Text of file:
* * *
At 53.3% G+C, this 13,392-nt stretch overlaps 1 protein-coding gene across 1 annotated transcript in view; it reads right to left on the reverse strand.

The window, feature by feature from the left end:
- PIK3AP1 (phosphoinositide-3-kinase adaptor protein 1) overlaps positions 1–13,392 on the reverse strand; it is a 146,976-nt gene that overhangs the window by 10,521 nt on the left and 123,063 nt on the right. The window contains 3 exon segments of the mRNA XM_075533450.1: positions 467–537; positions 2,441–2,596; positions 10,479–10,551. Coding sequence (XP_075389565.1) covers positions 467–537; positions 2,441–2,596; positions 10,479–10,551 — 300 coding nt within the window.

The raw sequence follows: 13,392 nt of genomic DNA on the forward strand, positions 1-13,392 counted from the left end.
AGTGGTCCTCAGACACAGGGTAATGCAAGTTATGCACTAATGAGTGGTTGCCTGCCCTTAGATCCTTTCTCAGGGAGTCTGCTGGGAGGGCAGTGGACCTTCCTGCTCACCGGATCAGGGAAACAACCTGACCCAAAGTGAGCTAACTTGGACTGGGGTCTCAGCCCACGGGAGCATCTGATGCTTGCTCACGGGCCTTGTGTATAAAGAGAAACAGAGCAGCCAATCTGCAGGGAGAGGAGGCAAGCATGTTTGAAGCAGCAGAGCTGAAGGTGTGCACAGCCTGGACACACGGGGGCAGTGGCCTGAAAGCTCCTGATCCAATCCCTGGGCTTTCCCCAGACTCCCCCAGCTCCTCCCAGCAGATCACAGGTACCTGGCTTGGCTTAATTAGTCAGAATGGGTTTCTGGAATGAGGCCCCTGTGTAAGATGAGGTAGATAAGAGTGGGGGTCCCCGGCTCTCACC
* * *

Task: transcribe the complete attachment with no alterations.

At 53.3% G+C, this 13,392-nt stretch overlaps 1 protein-coding gene across 1 annotated transcript in view; it reads right to left on the reverse strand.

The window, feature by feature from the left end:
- PIK3AP1 (phosphoinositide-3-kinase adaptor protein 1) overlaps positions 1–13,392 on the reverse strand; it is a 146,976-nt gene that overhangs the window by 10,521 nt on the left and 123,063 nt on the right. The window contains 3 exon segments of the mRNA XM_075533450.1: positions 467–537; positions 2,441–2,596; positions 10,479–10,551. Coding sequence (XP_075389565.1) covers positions 467–537; positions 2,441–2,596; positions 10,479–10,551 — 300 coding nt within the window.

The raw sequence follows: 13,392 nt of genomic DNA on the forward strand, positions 1-13,392 counted from the left end.
AGTGGTCCTCAGACACAGGGTAATGCAAGTTATGCACTAATGAGTGGTTGCCTGCCCTTAGATCCTTTCTCAGGGAGTCTGCTGGGAGGGCAGTGGACCTTCCTGCTCACCGGATCAGGGAAACAACCTGACCCAAAGTGAGCTAACTTGGACTGGGGTCTCAGCCCACGGGAGCATCTGATGCTTGCTCACGGGCCTTGTGTATAAAGAGAAACAGAGCAGCCAATCTGCAGGGAGAGGAGGCAAGCATGTTTGAAGCAGCAGAGCTGAAGGTGTGCACAGCCTGGACACACGGGGGCAGTGGCCTGAAAGCTCCTGATCCAATCCCTGGGCTTTCCCCAGACTCCCCCAGCTCCTCCCAGCAGATCACAGGTACCTGGCTTGGCTTAATTAGTCAGAATGGGTTTCTGGAATGAGGCCCCTGTGTAAGATGAGGTAGATAAGAGTGGGGGTCCCCGGCTCTCACC